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Benin Cultural District: Where Arts, Culture and Edo Identity will stimulate Economic Boom

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By Isaac Aimurie

As countries continue to seek new ways to grow their Gross Domestic Product (GDP) and bolster their economic health, especially as the ghost of covid-19 pandemic and its associated economic woes still loom large, Edo State seems to have discovered its major plug to socio-economic prosperity with her plan to develop a cultural district in Benin City that will mainstream the State in the global art and allied markets.

In their April 2022 figures, experts at said “Overall, the global art market was valued at 65.1 billion U.S. dollars in 2021, recovering from the sharp drop reported in 2020 due to the Coronavirus (COVID-19) pandemic.”

According to the promoters of the project, the Benin Cultural District encompasses the Benin City Mall which is nearing completion and already sold out; the Pavilion/ Heritage Service Centre; a Memorial Garden and Guest Houses; Mixed use Rentals – Artisans’ Square, Short Stay Accommodation; Studios; Moat Canopy Walk, the Benin Royal Museum; Ogiamien House, Edo Museum of West African Arts (EMOWAA), the National Museum of Benin and Visitors’ Centre amongst other features.

While work is ongoing to remodel the Oba Ovonramwen Square/Ring Road, the district will also feed off the cultural activities at the Victor Uwaifo world-class Sound Stage, the Benin City Bronze hub on Igun Street, the Oba Akenzua Cultural Center and shopping and allied activities at Reign Restaurant, Market Square and other facilities springing up along the Sapele Road Corridor and environs.

Since the news of the Benin Cultural District broke, the project has elicited favorable commentaries from stakeholders in the art community made up of art writers, painters, sculptors, carvers, bronze makers, collectors, private and public museum managers; financial institutions; cultural entrepreneurs, community leaders amongst others.

The endorsement of this project by these critical stakeholders is predicated on the socio-economic and educational prospects of the cultural district.

The excitement is understandable. For the first time in decades, the nexus between artworks and material prosperity has been discovered. Arts and culture must put food on the table of their creators and all the stakeholders along the value chain, more so at a time the Nigerian economy is on a roller coaster to disaster.

The Benin Cultural District will create thousands of jobs and provide the much needed buffer to the economy of the State as crude oil receipts ebb.

In his highly referenced literature in The SAGE Encyclopedia of Economics and Society, Lech Suwala, of Technische Universität Berlin, Germany, said “When  effectively orchestrated,  cultural  districts  act  as  spatial  forges  of creativity  with  a  unique atmosphere providing a sense of place, identity, trust, and tolerance.”

He added in his literature gleaned from that: “These districts usually form part of a broader strategy of former industrial cities to ensure the social integration, economic development and the regeneration of urban areas.  The main objectives are  the  revitalization  of run-down  or  abandoned  inner-city  industrial  areas,  the  preservation  of  cultural  heritage,  the strengthening of community life, development  of  regional brands by  architectural icons  and  the creation  or  maintenance  of  jobs  and  enterprises  based  on  cultural  and  creative  industries.”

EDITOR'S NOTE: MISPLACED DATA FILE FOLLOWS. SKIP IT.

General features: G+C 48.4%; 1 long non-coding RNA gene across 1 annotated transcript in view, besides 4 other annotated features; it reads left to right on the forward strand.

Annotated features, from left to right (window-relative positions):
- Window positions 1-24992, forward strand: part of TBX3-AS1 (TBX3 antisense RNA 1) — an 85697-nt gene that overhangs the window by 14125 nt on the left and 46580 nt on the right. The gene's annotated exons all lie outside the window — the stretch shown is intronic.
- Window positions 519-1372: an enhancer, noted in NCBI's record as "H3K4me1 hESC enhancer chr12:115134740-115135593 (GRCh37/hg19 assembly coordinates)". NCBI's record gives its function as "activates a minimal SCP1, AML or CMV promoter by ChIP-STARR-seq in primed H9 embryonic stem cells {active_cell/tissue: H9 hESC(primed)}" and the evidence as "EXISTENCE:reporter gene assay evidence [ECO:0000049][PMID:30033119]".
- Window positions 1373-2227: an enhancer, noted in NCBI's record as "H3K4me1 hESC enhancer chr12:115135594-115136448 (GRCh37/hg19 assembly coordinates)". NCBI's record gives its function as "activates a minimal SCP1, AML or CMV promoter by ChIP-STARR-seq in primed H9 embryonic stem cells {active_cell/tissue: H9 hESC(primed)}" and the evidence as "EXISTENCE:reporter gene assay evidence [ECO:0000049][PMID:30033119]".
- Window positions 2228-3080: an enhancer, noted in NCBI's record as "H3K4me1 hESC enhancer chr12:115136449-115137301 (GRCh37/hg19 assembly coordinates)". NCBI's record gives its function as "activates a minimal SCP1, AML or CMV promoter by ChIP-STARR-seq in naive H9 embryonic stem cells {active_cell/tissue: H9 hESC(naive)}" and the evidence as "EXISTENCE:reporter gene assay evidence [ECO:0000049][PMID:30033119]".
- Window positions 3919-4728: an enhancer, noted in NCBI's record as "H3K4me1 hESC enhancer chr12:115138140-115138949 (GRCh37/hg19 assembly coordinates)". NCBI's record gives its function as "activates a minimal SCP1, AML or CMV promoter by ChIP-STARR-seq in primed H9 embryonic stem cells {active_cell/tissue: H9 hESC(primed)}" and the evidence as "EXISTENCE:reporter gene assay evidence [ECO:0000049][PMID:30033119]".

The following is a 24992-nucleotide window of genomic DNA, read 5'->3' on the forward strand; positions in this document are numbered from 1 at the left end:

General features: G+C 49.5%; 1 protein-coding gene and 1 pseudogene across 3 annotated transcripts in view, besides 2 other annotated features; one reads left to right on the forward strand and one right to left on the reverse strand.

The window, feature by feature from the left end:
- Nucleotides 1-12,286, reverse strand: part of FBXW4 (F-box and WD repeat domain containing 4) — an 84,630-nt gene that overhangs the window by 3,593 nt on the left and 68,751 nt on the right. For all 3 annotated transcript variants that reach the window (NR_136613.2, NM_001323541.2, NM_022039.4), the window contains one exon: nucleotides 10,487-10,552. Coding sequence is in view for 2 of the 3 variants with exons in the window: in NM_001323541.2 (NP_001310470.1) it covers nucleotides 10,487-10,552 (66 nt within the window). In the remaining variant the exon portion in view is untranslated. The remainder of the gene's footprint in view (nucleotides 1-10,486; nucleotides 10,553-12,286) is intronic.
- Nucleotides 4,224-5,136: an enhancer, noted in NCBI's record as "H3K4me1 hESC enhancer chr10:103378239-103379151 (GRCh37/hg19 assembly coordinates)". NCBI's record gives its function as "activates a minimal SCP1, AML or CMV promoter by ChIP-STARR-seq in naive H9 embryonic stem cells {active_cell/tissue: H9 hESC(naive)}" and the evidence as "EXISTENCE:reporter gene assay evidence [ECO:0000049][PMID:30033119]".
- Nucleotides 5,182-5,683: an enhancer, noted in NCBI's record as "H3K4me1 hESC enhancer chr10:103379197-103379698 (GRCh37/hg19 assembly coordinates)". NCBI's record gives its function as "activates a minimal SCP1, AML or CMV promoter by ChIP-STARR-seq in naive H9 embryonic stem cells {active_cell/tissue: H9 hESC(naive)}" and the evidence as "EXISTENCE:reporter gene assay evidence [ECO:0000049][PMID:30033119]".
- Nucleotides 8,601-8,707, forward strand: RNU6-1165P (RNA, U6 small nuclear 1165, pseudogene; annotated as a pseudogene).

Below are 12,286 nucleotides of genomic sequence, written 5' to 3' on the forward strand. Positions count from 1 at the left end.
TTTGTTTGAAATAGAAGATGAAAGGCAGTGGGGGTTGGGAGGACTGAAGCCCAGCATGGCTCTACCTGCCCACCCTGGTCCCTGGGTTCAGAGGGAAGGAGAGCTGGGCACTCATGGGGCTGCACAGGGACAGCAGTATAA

A team of experts at  also noted that “cultural districts are playing a key cultural and social role throughout the world in the 21st century. They offer an incomparable density of art and culture and have a profound influence on the development of cities and regions.

“Also  referred to as  cultural  clusters,  milieus  and neighborhoods  they  possess their own history, traditions, routines, economic base and atmosphere with distinctive locational factors,  third  places  and  iconic  landscapes.”

The experts list some of these global districts as: Alserkal Avenue Dubai, United Arab Emirates; LAC Lugano Arte e Cultura Lugano, Switzerland; Museumsinsel Berlin Berlin, Germany; Quartier des Spectacles Montréal, Quebec, Canada; The GoDown Arts Centre Nairobi, Kenya; Gorky Park and Garage Museum of Contemporary Art Moscow, Russia.

Others are M9 Mestre, Italy; MuseumsQuartier Wien Vienna, Austria; Southbank Centre London, United Kingdom, Töölönlahti Helsinki, Finland; Instituto Inhotim Brumadinho, Brazil; MASS MoCA North Adams, Massachusetts, USA, Poblenou District Barcelona, Spain; The Arts Centre Te Matatiki Toi Ora Ōtautahi Christchurch, New Zealand; and  West Kowloon Cultural District Hong Kong, China; amongst others.

As Benin City joins the global league of regions playing host to cultural districts, Global Cultural Districts Network, an advocacy group for cultural districts worldwide, emphasized that beyond the infrastructure, cultural districts connect civic and cultural leaders, capture value and preserve identity and lend artistic, educational, social, community, urban and environmental values to the society.

Edo State will be harvesting these gains in the days to come as developers of the facility are set to leverage the global appeal of the age-old Benin civilization and her huge cultural assets that have found enduring expressions in the people’s prized metal and bronze works, carvings, paintings, dance and other art forms that currently adorn the show-glasses of the best and biggest museums in the world.

True to a popular Benin saying, something good is coming to our land (emwin ma dievbo), and we look forward to seeing you in Benin City soon.

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